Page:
Tuesday, Sep 23, 2014

Left divided and clueless over revival strategy, blames TMC for decimation

Political analysts feel that the CPI(M), which witnessed its worst ever tally since its formation in 1964, is facing the threat of losing the opposition space to BJP, (Source: PTI) Political analysts feel that the CPI(M), which witnessed its worst ever tally since its formation in 1964, is facing the threat of losing the opposition space to BJP, (Source: PTI)
Press Trust of India | Kolkatta | Posted: June 6, 2014 10:16 am | Updated: June 6, 2014 11:08 am

With CPI(M)-led Left Front decimated in the Lok Sabha elections in the erstwhile red citadel of West Bengal, the leadership seems to be divided whether there should be a change of guard or in Left policies as a way out to regain the lost ground in the state.

The CPI(M), the biggest loser with its tally going down to just two seats in the state and facing questions over its national party status, held a two-day brainstorming state committee session early this week to ascertain the reasons and chalk out the next course of action.

Although lacunae on the part of leaders to provide direction at the time of crisis, organisational glitches, a faulty political line besides alleged rigging and violence by Trinamool Congress have been identified as the main reasons behind the debacle, the party is yet to decide on ways to revive its base in the once impregnable fort.

“One of the main reasons is the violence by Trinamool Congress which resulted in rigging in many areas and another one is people disenchanted with Trinamool didn’t feel that the Left is an alternative,” CPI(M) politburo member K Vardarajan told PTI here.

However Vardarajan, just like his politburo colleagues Brinda Karat and S Ramachandran Pillai, declined to comment on ways to revive the Left, before the crucial politburo and central committee meet starting Friday.

With the chorus of leadership change in the party growing louder with each passing day, the politburo and central committee meet is likely to discuss the issue.

“We will discuss all issues from organisational lacunae, political line and the issue of leadership change in the upcoming politburo and  central committee meeting. Before that I can’t say anything,” CPI(M) politburo member Sitaram Yechury told PTI.

Though senior politburo members remained tightlipped, there seems to be sharp divisions within the party about the steps thats need to be taken to revive the Left in the state with a section seeking leadership change from top to bottom, while others feel that change in approach of the Left movement and increase in contact with the people is the solution.

“I don’t feel that just changing the leadership in haste is an answer. There is a process through which we bring in new leaders. I personally feel there is a need to increase mass movements with the burning issues in order to reach out to the masses,” CPI(M) central committee member Basudeb Acharia told PTI.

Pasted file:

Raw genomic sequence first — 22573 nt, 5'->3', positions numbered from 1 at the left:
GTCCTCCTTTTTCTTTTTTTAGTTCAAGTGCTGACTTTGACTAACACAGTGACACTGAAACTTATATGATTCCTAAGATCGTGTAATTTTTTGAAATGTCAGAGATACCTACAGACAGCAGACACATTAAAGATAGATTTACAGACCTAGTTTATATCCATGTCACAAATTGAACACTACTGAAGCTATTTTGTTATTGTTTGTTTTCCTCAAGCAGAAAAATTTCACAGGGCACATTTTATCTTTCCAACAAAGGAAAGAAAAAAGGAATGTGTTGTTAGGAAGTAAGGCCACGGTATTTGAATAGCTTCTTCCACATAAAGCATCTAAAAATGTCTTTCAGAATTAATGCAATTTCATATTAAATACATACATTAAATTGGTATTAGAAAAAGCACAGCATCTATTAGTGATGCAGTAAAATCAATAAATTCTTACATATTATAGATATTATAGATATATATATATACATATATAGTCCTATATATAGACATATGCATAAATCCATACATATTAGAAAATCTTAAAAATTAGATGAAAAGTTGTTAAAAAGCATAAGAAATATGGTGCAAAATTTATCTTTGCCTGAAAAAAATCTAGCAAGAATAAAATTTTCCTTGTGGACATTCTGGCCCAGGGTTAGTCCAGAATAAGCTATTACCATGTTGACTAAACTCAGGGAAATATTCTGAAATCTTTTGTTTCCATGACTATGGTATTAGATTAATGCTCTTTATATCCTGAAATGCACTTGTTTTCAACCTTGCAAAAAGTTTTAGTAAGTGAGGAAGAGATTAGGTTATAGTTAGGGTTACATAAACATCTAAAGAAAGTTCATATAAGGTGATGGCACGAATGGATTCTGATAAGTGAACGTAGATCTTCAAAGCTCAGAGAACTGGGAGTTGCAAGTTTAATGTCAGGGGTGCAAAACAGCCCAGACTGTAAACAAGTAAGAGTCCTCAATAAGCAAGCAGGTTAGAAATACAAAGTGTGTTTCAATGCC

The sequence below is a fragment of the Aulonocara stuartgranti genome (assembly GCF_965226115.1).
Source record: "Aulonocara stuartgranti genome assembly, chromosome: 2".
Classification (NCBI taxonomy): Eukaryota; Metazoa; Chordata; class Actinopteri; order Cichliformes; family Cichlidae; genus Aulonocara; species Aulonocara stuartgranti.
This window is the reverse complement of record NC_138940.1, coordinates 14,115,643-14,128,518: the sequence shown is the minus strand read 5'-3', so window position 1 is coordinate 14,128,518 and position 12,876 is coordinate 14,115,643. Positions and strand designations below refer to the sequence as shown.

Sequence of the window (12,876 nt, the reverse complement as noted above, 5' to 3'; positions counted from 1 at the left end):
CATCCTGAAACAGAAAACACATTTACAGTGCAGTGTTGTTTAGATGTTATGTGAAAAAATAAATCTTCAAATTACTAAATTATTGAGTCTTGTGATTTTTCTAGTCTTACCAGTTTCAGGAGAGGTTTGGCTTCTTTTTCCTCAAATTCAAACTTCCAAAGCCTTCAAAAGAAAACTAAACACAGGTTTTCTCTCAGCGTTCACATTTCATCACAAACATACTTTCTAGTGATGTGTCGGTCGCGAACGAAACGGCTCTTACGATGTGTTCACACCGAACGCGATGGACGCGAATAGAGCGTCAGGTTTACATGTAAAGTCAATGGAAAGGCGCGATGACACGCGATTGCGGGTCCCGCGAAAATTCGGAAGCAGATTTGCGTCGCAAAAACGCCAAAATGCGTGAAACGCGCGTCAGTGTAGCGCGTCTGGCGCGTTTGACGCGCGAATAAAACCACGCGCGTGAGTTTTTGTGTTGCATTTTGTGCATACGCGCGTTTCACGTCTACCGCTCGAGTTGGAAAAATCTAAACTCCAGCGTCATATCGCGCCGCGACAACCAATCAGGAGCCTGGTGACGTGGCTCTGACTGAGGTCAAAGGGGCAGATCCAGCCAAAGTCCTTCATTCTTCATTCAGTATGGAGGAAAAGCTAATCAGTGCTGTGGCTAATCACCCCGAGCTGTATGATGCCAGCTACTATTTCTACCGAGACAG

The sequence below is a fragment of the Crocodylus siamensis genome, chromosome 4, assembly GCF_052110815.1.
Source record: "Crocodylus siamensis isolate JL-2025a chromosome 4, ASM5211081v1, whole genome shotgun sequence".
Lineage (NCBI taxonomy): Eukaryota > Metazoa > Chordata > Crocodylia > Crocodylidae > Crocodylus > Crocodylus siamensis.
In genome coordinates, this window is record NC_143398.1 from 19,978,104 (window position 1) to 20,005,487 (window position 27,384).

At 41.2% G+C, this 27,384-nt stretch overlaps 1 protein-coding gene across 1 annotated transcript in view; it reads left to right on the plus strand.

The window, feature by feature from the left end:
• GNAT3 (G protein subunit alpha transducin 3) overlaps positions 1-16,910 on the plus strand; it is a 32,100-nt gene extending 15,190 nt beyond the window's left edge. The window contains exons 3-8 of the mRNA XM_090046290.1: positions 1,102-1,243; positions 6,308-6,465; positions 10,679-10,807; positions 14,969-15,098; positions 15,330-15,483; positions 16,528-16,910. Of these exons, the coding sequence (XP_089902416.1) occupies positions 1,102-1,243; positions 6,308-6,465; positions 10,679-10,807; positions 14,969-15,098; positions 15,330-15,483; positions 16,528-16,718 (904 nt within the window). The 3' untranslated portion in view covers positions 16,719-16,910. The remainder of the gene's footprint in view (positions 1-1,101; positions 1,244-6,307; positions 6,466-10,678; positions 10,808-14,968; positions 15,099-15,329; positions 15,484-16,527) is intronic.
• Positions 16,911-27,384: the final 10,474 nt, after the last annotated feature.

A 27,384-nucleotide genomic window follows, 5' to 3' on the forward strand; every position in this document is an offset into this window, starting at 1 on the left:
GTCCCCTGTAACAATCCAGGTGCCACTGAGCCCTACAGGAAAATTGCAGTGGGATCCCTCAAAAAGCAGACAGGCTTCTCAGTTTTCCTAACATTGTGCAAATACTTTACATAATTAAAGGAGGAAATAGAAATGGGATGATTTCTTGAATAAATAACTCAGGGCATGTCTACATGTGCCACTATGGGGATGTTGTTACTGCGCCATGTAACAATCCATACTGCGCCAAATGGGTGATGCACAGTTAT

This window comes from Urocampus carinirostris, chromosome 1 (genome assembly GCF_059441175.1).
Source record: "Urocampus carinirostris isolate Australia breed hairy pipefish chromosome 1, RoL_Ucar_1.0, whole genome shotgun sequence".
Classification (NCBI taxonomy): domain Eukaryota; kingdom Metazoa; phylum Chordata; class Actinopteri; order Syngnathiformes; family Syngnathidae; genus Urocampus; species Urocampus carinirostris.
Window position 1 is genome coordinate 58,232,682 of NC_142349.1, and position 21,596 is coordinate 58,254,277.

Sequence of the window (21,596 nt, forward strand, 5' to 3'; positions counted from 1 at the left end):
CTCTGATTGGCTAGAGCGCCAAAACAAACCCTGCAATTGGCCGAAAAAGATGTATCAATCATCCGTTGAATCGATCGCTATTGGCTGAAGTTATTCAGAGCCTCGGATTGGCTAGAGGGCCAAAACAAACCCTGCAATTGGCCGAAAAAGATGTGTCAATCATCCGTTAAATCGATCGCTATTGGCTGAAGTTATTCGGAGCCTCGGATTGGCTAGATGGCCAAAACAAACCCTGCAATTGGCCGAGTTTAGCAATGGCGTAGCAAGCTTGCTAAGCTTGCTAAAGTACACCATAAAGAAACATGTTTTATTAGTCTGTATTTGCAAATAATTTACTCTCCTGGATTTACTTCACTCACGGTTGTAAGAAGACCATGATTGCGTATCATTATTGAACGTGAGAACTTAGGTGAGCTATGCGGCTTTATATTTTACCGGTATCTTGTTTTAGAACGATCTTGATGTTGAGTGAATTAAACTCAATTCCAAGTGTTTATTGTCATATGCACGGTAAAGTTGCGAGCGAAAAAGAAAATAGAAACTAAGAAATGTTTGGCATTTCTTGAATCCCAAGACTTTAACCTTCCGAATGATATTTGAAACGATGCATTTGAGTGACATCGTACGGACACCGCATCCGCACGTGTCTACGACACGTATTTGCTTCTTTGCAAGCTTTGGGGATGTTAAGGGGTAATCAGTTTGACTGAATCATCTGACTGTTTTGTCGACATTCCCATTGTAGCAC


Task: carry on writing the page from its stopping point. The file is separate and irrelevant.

Acharia, who tasted defeat at the hands of TMC candidate and actress Moonmoon Sen from the Bankura seat, also underlined the need to take a fresh look at the approach of the Left movement in order to make it more effective.

“The neo-liberal policies that we are fighting against are still effective. But we need to have a re-look at our approach through various movements,” he said.

On May 27, for the first time in the history of the CPI(M), a rally was organised outside the Alimuddin Street, the party headquarters by both present and expelled leaders, who questioned the party’s top brass and demanded an immediate change in leadership to save it from being wiped out from the state.

Political analysts feel that the CPI(M), which witnessed its worst ever tally since its formation in 1964, is facing the threat of losing the opposition space to BJP, which is gaining strength in the state.

A veteran state committee member feels that there is a need to bring in new blood at the top level.

“Leadership change is a continuous process in the party and it would be good if there is rejig at all levels of the organisation,” said the leader, who did not wish to be named.

The Left partners such as Forward Bloc, RSP and CPI, which have failed to win a single seat in the Lok Sabha polls for the first time in last four decades, are much more aggressive about the dos and don’ts to revive the Left in the state.

“There has to be coordination among Left parties on political philosophy, ideology and politics we pursue,” Forward Bloc General Secretary Debabrata Biswas said.

“But unfortunately we have lost that coordination. There is a need to rethink and revamp our political line to make it more time effective. If needed the issue of leadership change can also be looked into,” Biswas said.

He added that the Left needs to speak in the language that connects with the people rather than serious ideological deliberations.

RSP central secretariat member Manoj Bhattacharya noted that there is need to have a re-look at the policies of the Left.

“More than the leadership change, there is an urgent need to have a re-look at our policies. Because it is the policy that attracts,” Bhattacharya said.

Veteran CPI leader Gurudas Dasgupta spoke about taking a relook at the political line of the Left parties.

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